« The House In Brewery Street | Main | The Perfect Nappy »

Two Rooms And A View: 11 - Neighbours

...No alarm clocks - even if we had had one - were necessary whilst living at Reed Street. Most of the dockyard workers started work at 7.30 a.m. This meant that from about ten past seven every morning, there was a slow continuous build up of noise caused by the dockers' hobnailed boots on the pavement outside our window. This built up to a crescendo before suddenly stopping at about 7.25 a.m. After this it went quiet, apart from the running of a few dockers who had overslept and did not want to lose fifteen minutes pay for being a few minutes late...

Robert Owen, continuing his life story, gives a vivid account of growing up in a working class area of South Shields in the 1930s.

At a very early age I learnt that the quality of the inside of a family's house was often measured by its outside appearance. Clean windows, net curtains and the front step being the main indicators. Walls might be falling down, paint peeling from the doors, but these were not the tenant's responsibility - clean windows, net curtains and the front step were.

These were acutely observed by neighbours and my mother would often be seen kneeling on cushions, using a donkey stone to scrub the front step as if it was a competition to see who had the cleanest one on the street!

Cleaning the outside of the sash windows in our upstairs flat was another major problem. The only way this could be done was by sitting outside on the window sill, pulling the window down, holding on with one hand and cleaning the window with the other. My mother's build made it impossible for her so Addie got the job.

The fanlight - the window above the front door - was another problem. We didn't have any steps and Addie used to have to stand on one of our chairs. Due to the dirt and dust in the air from the shipyards and the numerous coal fires, keeping the windows clean was a continuous task. I was told to watch how it was done, because I would be expected to help when I was a little older.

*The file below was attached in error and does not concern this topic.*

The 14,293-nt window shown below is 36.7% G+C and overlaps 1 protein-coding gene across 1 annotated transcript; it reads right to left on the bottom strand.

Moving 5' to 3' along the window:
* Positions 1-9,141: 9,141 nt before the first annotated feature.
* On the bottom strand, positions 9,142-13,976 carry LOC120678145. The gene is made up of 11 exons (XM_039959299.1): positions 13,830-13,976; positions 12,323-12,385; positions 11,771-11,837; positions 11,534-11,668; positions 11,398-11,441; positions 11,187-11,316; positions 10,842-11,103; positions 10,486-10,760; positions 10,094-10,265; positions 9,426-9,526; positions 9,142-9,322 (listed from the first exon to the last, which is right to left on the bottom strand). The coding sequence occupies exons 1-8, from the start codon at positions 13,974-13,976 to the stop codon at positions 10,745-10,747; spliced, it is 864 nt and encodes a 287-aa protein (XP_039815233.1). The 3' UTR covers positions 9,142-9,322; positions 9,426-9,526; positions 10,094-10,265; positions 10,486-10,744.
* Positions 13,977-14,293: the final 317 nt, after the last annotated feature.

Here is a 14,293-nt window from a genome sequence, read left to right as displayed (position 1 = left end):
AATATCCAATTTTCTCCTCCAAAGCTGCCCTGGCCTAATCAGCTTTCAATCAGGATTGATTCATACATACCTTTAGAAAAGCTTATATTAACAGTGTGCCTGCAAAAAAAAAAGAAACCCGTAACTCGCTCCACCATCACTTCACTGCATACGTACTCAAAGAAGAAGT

Unconnected with this, I remember accidentally breaking one of the glass panes in the window. My mother was furious! Glass was scarce and expensive and we had to get the local handyman in to re-fit it. She borrowed some money from somewhere and for a long time I was very unpopular. I don't know if it was the non-availability of plain glass, or the cost, but the replacement glass was semi-frosted and didn't help the view!

No alarm clocks - even if we had had one - were necessary whilst living at Reed Street. Most of the dockyard workers started work at 7.30 a.m. This meant that from about ten past seven every morning, there was a slow continuous build up of noise caused by the dockers' hobnailed boots on the pavement outside our window. This built up to a crescendo before suddenly stopping at about 7.25 a.m. After this it went quiet, apart from the running of a few dockers who had overslept and did not want to lose fifteen minutes pay for being a few minutes late.

A dockyard hooter sounded at 7.30 a.m. prompt and this was quickly followed by the build up of a symphony of hammering, beating and welding - a percussion of shipyard noise heard all over the town. Apart from lunchtime, this would continue until 5.15 p.m. when there would be a mass exodus on foot, bike and bus from the dockyard. The exodus was so intense that a policeman was often on duty directing the traffic at the junction of Bertram Street and Frederick Street.